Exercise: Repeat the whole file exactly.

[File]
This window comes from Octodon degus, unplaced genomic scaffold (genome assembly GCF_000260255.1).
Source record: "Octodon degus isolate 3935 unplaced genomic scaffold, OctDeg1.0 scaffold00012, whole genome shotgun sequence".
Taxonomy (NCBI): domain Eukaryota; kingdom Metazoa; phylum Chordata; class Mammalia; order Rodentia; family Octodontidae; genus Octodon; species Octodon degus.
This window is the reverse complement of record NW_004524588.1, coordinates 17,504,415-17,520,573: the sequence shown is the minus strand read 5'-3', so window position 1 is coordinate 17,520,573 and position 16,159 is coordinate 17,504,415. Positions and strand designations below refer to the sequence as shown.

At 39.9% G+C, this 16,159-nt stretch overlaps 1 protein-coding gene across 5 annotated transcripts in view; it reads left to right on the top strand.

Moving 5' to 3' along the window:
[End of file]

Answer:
This window comes from Octodon degus, unplaced genomic scaffold (genome assembly GCF_000260255.1).
Source record: "Octodon degus isolate 3935 unplaced genomic scaffold, OctDeg1.0 scaffold00012, whole genome shotgun sequence".
Taxonomy (NCBI): domain Eukaryota; kingdom Metazoa; phylum Chordata; class Mammalia; order Rodentia; family Octodontidae; genus Octodon; species Octodon degus.
This window is the reverse complement of record NW_004524588.1, coordinates 17,504,415-17,520,573: the sequence shown is the minus strand read 5'-3', so window position 1 is coordinate 17,520,573 and position 16,159 is coordinate 17,504,415. Positions and strand designations below refer to the sequence as shown.

At 39.9% G+C, this 16,159-nt stretch overlaps 1 protein-coding gene across 5 annotated transcripts in view; it reads left to right on the top strand.

Moving 5' to 3' along the window: